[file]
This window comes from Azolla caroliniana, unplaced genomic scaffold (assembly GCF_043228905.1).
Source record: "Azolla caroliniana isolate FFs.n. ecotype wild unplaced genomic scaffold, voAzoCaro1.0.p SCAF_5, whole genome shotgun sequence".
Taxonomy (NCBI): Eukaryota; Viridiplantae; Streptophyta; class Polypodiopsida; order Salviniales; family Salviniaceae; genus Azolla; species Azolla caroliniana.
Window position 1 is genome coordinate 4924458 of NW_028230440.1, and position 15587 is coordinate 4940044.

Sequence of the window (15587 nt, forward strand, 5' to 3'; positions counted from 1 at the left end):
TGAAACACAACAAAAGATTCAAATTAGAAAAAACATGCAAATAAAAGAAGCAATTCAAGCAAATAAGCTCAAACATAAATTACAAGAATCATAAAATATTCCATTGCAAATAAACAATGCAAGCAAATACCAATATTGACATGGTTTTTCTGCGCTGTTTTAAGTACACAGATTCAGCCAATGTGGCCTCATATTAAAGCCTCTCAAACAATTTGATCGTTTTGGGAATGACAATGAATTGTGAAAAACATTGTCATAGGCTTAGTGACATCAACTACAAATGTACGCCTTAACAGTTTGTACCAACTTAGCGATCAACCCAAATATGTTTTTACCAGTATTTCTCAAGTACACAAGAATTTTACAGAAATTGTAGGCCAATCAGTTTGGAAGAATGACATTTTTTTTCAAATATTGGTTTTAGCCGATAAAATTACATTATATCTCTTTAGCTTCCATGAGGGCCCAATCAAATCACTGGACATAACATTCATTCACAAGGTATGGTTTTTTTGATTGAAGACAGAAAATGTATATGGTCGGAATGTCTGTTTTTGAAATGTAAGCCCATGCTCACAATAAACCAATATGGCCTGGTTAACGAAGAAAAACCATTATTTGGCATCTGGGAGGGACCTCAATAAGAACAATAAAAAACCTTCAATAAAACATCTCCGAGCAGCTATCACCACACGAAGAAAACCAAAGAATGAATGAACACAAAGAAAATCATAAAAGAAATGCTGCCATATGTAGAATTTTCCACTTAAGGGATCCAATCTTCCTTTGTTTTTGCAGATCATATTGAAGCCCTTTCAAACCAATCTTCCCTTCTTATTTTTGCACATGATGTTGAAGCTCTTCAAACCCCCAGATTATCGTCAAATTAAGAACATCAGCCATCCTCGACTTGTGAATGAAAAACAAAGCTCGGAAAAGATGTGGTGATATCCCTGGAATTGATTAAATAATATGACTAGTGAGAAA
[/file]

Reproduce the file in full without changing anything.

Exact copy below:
This window comes from Azolla caroliniana, unplaced genomic scaffold (assembly GCF_043228905.1).
Source record: "Azolla caroliniana isolate FFs.n. ecotype wild unplaced genomic scaffold, voAzoCaro1.0.p SCAF_5, whole genome shotgun sequence".
Taxonomy (NCBI): Eukaryota; Viridiplantae; Streptophyta; class Polypodiopsida; order Salviniales; family Salviniaceae; genus Azolla; species Azolla caroliniana.
Window position 1 is genome coordinate 4924458 of NW_028230440.1, and position 15587 is coordinate 4940044.

Sequence of the window (15587 nt, forward strand, 5' to 3'; positions counted from 1 at the left end):
TGAAACACAACAAAAGATTCAAATTAGAAAAAACATGCAAATAAAAGAAGCAATTCAAGCAAATAAGCTCAAACATAAATTACAAGAATCATAAAATATTCCATTGCAAATAAACAATGCAAGCAAATACCAATATTGACATGGTTTTTCTGCGCTGTTTTAAGTACACAGATTCAGCCAATGTGGCCTCATATTAAAGCCTCTCAAACAATTTGATCGTTTTGGGAATGACAATGAATTGTGAAAAACATTGTCATAGGCTTAGTGACATCAACTACAAATGTACGCCTTAACAGTTTGTACCAACTTAGCGATCAACCCAAATATGTTTTTACCAGTATTTCTCAAGTACACAAGAATTTTACAGAAATTGTAGGCCAATCAGTTTGGAAGAATGACATTTTTTTTCAAATATTGGTTTTAGCCGATAAAATTACATTATATCTCTTTAGCTTCCATGAGGGCCCAATCAAATCACTGGACATAACATTCATTCACAAGGTATGGTTTTTTTGATTGAAGACAGAAAATGTATATGGTCGGAATGTCTGTTTTTGAAATGTAAGCCCATGCTCACAATAAACCAATATGGCCTGGTTAACGAAGAAAAACCATTATTTGGCATCTGGGAGGGACCTCAATAAGAACAATAAAAAACCTTCAATAAAACATCTCCGAGCAGCTATCACCACACGAAGAAAACCAAAGAATGAATGAACACAAAGAAAATCATAAAAGAAATGCTGCCATATGTAGAATTTTCCACTTAAGGGATCCAATCTTCCTTTGTTTTTGCAGATCATATTGAAGCCCTTTCAAACCAATCTTCCCTTCTTATTTTTGCACATGATGTTGAAGCTCTTCAAACCCCCAGATTATCGTCAAATTAAGAACATCAGCCATCCTCGACTTGTGAATGAAAAACAAAGCTCGGAAAAGATGTGGTGATATCCCTGGAATTGATTAAATAATATGACTAGTGAGAAA